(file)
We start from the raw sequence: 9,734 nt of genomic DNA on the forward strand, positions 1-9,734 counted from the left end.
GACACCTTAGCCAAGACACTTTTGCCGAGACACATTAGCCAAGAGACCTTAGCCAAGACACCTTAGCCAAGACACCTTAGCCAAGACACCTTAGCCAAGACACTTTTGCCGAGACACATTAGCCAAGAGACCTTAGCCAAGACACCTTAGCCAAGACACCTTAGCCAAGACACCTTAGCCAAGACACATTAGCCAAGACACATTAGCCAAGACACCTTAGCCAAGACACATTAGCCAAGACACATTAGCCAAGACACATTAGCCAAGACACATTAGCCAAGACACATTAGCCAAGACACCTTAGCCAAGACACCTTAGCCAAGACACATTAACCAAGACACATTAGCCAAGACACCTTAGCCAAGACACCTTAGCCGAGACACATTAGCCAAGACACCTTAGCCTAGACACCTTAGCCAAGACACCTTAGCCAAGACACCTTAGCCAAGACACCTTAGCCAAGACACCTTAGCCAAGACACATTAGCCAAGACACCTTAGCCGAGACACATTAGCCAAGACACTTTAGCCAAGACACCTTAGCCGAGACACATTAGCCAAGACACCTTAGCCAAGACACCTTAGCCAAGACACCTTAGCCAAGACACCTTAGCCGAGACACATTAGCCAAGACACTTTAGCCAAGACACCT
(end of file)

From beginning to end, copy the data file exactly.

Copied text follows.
We start from the raw sequence: 9,734 nt of genomic DNA on the forward strand, positions 1-9,734 counted from the left end.
GACACCTTAGCCAAGACACTTTTGCCGAGACACATTAGCCAAGAGACCTTAGCCAAGACACCTTAGCCAAGACACCTTAGCCAAGACACCTTAGCCAAGACACTTTTGCCGAGACACATTAGCCAAGAGACCTTAGCCAAGACACCTTAGCCAAGACACCTTAGCCAAGACACCTTAGCCAAGACACATTAGCCAAGACACATTAGCCAAGACACCTTAGCCAAGACACATTAGCCAAGACACATTAGCCAAGACACATTAGCCAAGACACATTAGCCAAGACACATTAGCCAAGACACCTTAGCCAAGACACCTTAGCCAAGACACATTAACCAAGACACATTAGCCAAGACACCTTAGCCAAGACACCTTAGCCGAGACACATTAGCCAAGACACCTTAGCCTAGACACCTTAGCCAAGACACCTTAGCCAAGACACCTTAGCCAAGACACCTTAGCCAAGACACCTTAGCCAAGACACATTAGCCAAGACACCTTAGCCGAGACACATTAGCCAAGACACTTTAGCCAAGACACCTTAGCCGAGACACATTAGCCAAGACACCTTAGCCAAGACACCTTAGCCAAGACACCTTAGCCAAGACACCTTAGCCGAGACACATTAGCCAAGACACTTTAGCCAAGACACCT